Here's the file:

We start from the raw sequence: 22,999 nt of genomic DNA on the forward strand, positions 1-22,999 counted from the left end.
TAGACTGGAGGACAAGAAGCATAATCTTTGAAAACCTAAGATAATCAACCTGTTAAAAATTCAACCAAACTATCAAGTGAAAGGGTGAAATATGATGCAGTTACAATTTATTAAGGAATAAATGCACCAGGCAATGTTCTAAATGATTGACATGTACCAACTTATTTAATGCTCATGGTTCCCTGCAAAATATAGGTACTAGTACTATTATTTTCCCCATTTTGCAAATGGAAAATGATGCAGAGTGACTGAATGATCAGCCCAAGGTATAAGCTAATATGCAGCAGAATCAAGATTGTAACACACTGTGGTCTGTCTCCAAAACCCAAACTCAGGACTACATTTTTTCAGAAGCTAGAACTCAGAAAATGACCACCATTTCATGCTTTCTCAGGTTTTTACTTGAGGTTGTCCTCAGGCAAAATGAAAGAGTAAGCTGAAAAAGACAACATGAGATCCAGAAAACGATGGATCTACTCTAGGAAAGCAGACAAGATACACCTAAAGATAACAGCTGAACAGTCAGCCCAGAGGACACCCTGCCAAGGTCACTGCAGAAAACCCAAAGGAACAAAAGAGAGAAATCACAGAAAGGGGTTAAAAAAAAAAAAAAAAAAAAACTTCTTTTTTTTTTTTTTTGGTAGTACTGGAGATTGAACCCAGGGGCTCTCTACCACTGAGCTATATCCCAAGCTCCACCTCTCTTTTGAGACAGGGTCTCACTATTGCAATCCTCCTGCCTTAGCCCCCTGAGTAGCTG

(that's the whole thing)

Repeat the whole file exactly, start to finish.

We start from the raw sequence: 22,999 nt of genomic DNA on the forward strand, positions 1-22,999 counted from the left end.
TAGACTGGAGGACAAGAAGCATAATCTTTGAAAACCTAAGATAATCAACCTGTTAAAAATTCAACCAAACTATCAAGTGAAAGGGTGAAATATGATGCAGTTACAATTTATTAAGGAATAAATGCACCAGGCAATGTTCTAAATGATTGACATGTACCAACTTATTTAATGCTCATGGTTCCCTGCAAAATATAGGTACTAGTACTATTATTTTCCCCATTTTGCAAATGGAAAATGATGCAGAGTGACTGAATGATCAGCCCAAGGTATAAGCTAATATGCAGCAGAATCAAGATTGTAACACACTGTGGTCTGTCTCCAAAACCCAAACTCAGGACTACATTTTTTCAGAAGCTAGAACTCAGAAAATGACCACCATTTCATGCTTTCTCAGGTTTTTACTTGAGGTTGTCCTCAGGCAAAATGAAAGAGTAAGCTGAAAAAGACAACATGAGATCCAGAAAACGATGGATCTACTCTAGGAAAGCAGACAAGATACACCTAAAGATAACAGCTGAACAGTCAGCCCAGAGGACACCCTGCCAAGGTCACTGCAGAAAACCCAAAGGAACAAAAGAGAGAAATCACAGAAAGGGGTTAAAAAAAAAAAAAAAAAAAAACTTCTTTTTTTTTTTTTTTGGTAGTACTGGAGATTGAACCCAGGGGCTCTCTACCACTGAGCTATATCCCAAGCTCCACCTCTCTTTTGAGACAGGGTCTCACTATTGCAATCCTCCTGCCTTAGCCCCCTGAGTAGCTG